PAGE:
First group of Extinction Rebellion protesters appear in court
More than 20 climate change protesters have appeared in court charged with a public order offence after Extinction Rebellion demonstrations in central London.
The defendants were asked to enter guilty or not guilty pleas during hearings at City of London Magistrates’ Court on Friday.
The protesters, who range in age from 20 to 76, are accused of failing to comply with an order to stick to an allocated area near Marble Arch in central London.
The hearings, which are continuing into the afternoon in two court rooms simultaneously, have recorded a mixture of pleas, resulting in a number of trials scheduled for September and October.
More than 1,000 activists were arrested over the protest action that brought parts of central London to a standstill in April, and so far 232 files of evidence have been passed to the Crown Prosecution Service (CPS).
The Metropolitan Police said in May that they would push for all the 1,151 people arrested, including Olympic gold medal-winning canoeist Etienne Stott, to face charges.
So far 180 have been charged, one cautioned for outraging public decency and 32 released with no further action. The hundreds of others remain under consideration for charges.
Two courtrooms are being set aside for a day each week at Westminster Magistrates’ Court for 19 weeks to deal with Extinction Rebellion protesters.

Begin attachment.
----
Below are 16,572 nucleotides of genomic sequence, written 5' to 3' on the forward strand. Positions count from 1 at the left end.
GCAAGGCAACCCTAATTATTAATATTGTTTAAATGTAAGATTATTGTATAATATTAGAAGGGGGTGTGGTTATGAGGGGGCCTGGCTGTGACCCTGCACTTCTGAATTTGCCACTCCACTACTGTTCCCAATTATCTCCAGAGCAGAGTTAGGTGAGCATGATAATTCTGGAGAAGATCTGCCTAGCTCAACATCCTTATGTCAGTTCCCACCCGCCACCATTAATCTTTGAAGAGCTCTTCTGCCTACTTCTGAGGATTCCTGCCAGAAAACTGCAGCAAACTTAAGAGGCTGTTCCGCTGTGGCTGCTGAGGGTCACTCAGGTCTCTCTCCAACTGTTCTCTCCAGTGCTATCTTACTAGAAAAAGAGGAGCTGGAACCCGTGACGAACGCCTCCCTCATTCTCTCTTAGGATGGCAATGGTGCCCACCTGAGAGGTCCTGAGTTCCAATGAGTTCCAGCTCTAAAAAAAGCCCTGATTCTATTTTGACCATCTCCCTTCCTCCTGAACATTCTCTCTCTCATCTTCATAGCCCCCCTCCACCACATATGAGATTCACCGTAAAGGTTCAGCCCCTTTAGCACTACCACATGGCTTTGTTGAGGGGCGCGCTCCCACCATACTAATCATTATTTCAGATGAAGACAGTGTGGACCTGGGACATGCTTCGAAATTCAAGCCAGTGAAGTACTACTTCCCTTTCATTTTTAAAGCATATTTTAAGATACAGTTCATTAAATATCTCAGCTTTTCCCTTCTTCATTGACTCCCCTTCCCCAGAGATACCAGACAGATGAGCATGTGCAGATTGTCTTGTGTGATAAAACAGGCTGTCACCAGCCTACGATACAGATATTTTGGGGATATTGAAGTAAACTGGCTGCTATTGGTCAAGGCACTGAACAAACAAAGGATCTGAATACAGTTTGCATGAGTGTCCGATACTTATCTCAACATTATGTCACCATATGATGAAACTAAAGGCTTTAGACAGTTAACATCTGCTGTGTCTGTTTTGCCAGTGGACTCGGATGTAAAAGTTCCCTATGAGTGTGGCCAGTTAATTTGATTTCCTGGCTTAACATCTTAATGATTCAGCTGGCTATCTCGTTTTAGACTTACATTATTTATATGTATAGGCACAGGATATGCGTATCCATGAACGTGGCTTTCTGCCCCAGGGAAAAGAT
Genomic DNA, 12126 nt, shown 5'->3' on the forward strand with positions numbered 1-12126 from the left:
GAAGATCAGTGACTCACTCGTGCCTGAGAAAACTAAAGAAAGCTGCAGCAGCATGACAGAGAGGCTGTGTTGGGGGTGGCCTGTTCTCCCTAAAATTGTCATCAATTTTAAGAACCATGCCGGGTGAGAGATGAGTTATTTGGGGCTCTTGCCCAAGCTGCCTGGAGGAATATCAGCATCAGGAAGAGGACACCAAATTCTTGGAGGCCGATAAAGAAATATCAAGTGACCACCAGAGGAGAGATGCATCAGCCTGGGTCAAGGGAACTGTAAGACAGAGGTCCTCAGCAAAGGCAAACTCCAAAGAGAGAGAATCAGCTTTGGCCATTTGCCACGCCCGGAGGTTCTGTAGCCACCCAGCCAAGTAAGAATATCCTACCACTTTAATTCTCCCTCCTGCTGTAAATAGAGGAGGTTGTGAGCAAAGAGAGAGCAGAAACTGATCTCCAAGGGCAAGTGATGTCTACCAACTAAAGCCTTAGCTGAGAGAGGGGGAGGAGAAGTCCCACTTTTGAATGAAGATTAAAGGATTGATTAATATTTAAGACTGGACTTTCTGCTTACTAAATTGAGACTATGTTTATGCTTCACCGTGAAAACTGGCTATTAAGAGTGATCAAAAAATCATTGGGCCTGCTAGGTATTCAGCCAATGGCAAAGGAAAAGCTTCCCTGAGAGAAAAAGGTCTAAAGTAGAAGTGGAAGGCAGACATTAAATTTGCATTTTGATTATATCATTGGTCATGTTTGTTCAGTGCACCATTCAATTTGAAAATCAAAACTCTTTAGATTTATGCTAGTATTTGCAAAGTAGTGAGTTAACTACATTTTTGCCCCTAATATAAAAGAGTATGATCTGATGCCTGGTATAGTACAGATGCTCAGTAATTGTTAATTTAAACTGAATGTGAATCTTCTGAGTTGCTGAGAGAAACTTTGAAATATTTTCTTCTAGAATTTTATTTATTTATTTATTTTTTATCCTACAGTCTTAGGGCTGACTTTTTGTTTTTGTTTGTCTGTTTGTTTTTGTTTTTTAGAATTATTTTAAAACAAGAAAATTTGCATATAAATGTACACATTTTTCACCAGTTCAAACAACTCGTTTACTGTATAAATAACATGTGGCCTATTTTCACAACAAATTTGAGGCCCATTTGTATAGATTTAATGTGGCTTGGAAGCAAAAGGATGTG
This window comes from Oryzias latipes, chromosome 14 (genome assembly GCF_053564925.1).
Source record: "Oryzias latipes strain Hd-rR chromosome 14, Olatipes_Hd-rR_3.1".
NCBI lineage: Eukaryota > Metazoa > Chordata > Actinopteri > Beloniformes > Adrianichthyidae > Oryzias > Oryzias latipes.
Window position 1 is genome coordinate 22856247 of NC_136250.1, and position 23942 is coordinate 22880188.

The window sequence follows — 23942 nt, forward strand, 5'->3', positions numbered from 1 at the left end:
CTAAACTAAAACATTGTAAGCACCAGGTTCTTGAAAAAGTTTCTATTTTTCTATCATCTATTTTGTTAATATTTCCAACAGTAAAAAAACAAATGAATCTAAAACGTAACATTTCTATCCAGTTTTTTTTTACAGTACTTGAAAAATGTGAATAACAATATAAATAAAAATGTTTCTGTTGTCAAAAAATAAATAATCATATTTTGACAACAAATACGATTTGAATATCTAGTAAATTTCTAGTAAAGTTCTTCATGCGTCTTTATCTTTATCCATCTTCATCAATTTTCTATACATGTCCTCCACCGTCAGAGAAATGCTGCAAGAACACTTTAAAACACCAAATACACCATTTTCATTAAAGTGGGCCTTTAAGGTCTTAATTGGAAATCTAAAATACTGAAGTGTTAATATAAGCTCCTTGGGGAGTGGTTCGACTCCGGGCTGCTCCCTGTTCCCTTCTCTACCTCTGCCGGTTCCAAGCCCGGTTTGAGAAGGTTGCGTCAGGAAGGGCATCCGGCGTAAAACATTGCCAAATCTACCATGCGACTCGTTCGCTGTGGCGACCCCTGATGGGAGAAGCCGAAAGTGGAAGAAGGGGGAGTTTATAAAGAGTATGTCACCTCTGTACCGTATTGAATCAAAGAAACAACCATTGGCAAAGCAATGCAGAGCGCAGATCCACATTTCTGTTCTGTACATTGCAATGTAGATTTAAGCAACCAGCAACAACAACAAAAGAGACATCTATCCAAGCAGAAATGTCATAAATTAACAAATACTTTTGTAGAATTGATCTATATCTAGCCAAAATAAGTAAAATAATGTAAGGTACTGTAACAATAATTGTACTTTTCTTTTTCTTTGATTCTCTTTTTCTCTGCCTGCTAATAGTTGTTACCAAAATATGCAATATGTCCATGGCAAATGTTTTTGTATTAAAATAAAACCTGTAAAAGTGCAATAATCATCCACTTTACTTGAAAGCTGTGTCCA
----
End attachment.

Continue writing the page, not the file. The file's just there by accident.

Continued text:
The group’s tactics included asking volunteers to deliberately get arrested to cause maximum disruption at roadblocks on Waterloo Bridge, Oxford Circus and Marble Arch, while others glued themselves to trains and buildings.
The defendants appearing in court on Friday were charged with knowingly failing to comply with a condition imposed by a senior police officer under Section 14 of the Public Order Act 1986.
The youngest defendant, Peter Tyler, 20, of Muasdale, in Argyll and Bute, pleaded guilty to the offence relating to Waterloo Bridge on April 17 2019.
The oldest defendant Caroline Hunt, 76, of Alfred Place in Bristol, also pleaded guilty to the offence relating to Waterloo Bridge on April 21 2019.
Simon Kitt, 25, of Newton Abbot, pleaded guilty to the same offence also relating to Waterloo Bridge on April 21 2019.
Speaking outside court afterwards, Kitt said: “It’s beautiful to see everyone here showing such support for the cause.
“It’s been really nice having everyone around and it just shows the depth of the support that this cause really has.”
He said he entered a guilty plea due to the future costs of pleading not guilty.
“The fact that there were so many arrested, so many people having their days in court, definitely helps the cause I think.
“People willing to go through this shows that we’re serious about this subject,” he added.
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